By: Ale Griffo
The United States is currently experiencing severe floods in the Northeast and prolonged heat waves in the South and West.
This dangerous weather is expected to persist and not stop.
In July, warnings about the climate crisis increased in urgency.
Flash flood warnings were still in place in parts of Vermont.
Although flooding in several towns throughout the state may subside, it’s important to exercise caution when it comes to the Wrightsville Dam located in Washington County.
Following a period of heavy and relentless rainfall in New England and the Northeast, rescue teams quickly mobilized to Vermont to assist. The downpour caused severe damage to roads, necessitated evacuations, and led to some airline travel disruptions.
In upstate New York, a person lost their life while attempting to leave their home during recent flooding.
Some individuals in Ulster County reported that the flooding was the most severe they had witnessed since Hurricane Irene, which was labeled as the worst weather occurrence in the county’s history when it occurred in 2011.
Parts of the Hudson Valley experienced road collapses and unexpected waves of water, leading New York Governor Kathy Hochul to declare a state of emergency for Orange County, located approximately 60 miles north of New York City.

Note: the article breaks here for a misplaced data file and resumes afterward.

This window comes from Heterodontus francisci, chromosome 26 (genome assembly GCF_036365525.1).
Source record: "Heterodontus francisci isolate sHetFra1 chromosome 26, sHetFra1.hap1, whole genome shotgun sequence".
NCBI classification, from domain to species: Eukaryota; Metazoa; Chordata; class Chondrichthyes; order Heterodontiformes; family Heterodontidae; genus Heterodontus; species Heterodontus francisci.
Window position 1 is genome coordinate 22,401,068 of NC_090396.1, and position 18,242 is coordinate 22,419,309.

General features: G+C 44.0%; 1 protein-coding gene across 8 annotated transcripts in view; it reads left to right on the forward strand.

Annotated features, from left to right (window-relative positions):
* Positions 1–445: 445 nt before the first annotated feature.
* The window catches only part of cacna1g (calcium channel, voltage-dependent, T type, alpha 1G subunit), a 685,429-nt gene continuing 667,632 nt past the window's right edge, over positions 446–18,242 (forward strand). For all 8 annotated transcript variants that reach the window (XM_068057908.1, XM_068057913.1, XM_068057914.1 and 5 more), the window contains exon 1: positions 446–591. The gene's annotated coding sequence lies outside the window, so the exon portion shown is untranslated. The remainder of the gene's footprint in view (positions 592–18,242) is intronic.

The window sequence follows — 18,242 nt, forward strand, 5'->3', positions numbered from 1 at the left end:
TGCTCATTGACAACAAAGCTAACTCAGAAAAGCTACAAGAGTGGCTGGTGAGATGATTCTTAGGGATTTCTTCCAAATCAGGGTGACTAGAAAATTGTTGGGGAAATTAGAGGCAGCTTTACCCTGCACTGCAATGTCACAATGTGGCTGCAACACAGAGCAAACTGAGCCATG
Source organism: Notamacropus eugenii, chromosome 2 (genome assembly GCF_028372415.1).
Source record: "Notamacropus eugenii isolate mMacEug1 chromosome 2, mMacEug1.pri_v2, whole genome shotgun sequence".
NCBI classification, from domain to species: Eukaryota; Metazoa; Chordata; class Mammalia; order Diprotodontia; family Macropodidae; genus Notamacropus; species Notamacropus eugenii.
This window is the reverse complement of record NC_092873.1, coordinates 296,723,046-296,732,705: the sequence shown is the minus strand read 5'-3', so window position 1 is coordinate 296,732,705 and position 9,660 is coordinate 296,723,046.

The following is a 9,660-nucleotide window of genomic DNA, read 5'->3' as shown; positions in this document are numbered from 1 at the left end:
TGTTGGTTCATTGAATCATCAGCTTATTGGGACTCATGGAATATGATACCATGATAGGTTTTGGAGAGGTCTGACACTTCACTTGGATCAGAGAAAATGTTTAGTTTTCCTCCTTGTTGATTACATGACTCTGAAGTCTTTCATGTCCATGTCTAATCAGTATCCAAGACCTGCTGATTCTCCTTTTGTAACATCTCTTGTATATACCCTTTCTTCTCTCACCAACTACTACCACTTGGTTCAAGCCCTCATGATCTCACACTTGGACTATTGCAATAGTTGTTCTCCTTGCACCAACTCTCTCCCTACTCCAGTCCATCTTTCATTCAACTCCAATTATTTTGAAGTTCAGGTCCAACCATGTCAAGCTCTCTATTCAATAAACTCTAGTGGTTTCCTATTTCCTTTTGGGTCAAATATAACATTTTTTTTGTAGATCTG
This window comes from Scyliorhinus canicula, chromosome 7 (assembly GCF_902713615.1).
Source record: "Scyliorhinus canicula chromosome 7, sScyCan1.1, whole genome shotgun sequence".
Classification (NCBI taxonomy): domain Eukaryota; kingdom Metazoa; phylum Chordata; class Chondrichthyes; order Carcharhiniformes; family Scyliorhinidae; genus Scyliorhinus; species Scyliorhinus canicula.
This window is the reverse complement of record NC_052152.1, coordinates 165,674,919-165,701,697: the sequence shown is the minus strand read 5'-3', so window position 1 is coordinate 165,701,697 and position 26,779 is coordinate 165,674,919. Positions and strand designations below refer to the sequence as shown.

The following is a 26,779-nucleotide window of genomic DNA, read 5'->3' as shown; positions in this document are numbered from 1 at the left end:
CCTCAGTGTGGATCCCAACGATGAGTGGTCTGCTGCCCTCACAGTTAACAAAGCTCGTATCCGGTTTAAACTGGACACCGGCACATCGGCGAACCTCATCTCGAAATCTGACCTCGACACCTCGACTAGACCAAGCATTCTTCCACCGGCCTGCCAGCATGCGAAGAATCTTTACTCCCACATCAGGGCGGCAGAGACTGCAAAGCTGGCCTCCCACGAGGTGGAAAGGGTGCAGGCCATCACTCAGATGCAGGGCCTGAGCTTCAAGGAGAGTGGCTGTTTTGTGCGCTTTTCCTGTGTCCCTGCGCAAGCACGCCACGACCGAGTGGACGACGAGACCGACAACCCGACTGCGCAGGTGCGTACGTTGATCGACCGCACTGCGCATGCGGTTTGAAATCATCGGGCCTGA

Parts of Connecticut, Massachusetts, New Hampshire, and Maine are forecasted to experience heavy downpours that may lead to flash flooding. These areas have already been hit by flash floods, with upstate New York and the Green Mountains region of Vermont being greatly affected.
Scientists warn that the common factor is the hotter atmosphere, which is causing extreme rainfall. However, we can take comfort in the fact that we have the power to make a difference. By acknowledging the issue and working towards reducing our carbon footprint, we can help alleviate the situation and protect our planet for future generations.
“As the climate gets warmer we expect intense rain events to become more common, it’s a very robust prediction of climate models,” stated Brian Soden, professor of atmospheric sciences at the University of Miami, adding: “It’s not surprising to see these events happening, it’s what models have been predicting since day one.”
Rodney Wynn, a meteorologist at the National Weather Service in Tampa Bay, said: “Warm air expands and cool air contracts. You can think of it as a balloon – when it’s heated the volume is going to get larger, so therefore it can hold more moisture.”
The National Weather Service (NWS) has reported that the Sahara desert’s dust in the atmosphere is impacting the likelihood of rain and resulting in elevated temperatures.
Phoenix, Arizona has been enduring temperatures of over 110F.
The World Meteorological Organization (WMO) has reported that global sea surface temperatures have hit unprecedented levels during May and June. The WMO has also issued a warning that the increasing warmth of the world’s oceans is expanding beyond their surface at a rapid pace.